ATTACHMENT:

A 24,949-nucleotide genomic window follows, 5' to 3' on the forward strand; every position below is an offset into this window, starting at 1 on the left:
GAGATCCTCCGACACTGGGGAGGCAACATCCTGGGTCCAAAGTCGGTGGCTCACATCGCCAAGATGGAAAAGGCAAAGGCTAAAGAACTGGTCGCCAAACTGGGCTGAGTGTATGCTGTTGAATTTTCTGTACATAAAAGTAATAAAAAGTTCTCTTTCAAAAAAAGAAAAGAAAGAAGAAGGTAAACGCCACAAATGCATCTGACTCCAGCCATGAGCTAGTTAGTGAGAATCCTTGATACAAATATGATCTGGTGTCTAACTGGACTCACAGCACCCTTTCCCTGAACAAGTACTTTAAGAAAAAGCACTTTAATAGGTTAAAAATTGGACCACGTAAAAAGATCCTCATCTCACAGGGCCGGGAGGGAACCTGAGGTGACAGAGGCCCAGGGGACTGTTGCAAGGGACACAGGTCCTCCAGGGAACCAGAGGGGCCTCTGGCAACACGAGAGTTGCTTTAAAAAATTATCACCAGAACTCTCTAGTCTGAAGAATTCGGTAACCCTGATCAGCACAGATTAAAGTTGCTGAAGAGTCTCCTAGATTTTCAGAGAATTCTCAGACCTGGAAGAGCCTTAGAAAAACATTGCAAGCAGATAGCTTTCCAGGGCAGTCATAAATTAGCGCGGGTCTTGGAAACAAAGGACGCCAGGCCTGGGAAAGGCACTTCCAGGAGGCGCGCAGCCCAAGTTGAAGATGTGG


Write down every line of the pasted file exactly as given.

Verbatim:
A 24,949-nucleotide genomic window follows, 5' to 3' on the forward strand; every position below is an offset into this window, starting at 1 on the left:
GAGATCCTCCGACACTGGGGAGGCAACATCCTGGGTCCAAAGTCGGTGGCTCACATCGCCAAGATGGAAAAGGCAAAGGCTAAAGAACTGGTCGCCAAACTGGGCTGAGTGTATGCTGTTGAATTTTCTGTACATAAAAGTAATAAAAAGTTCTCTTTCAAAAAAAGAAAAGAAAGAAGAAGGTAAACGCCACAAATGCATCTGACTCCAGCCATGAGCTAGTTAGTGAGAATCCTTGATACAAATATGATCTGGTGTCTAACTGGACTCACAGCACCCTTTCCCTGAACAAGTACTTTAAGAAAAAGCACTTTAATAGGTTAAAAATTGGACCACGTAAAAAGATCCTCATCTCACAGGGCCGGGAGGGAACCTGAGGTGACAGAGGCCCAGGGGACTGTTGCAAGGGACACAGGTCCTCCAGGGAACCAGAGGGGCCTCTGGCAACACGAGAGTTGCTTTAAAAAATTATCACCAGAACTCTCTAGTCTGAAGAATTCGGTAACCCTGATCAGCACAGATTAAAGTTGCTGAAGAGTCTCCTAGATTTTCAGAGAATTCTCAGACCTGGAAGAGCCTTAGAAAAACATTGCAAGCAGATAGCTTTCCAGGGCAGTCATAAATTAGCGCGGGTCTTGGAAACAAAGGACGCCAGGCCTGGGAAAGGCACTTCCAGGAGGCGCGCAGCCCAAGTTGAAGATGTGG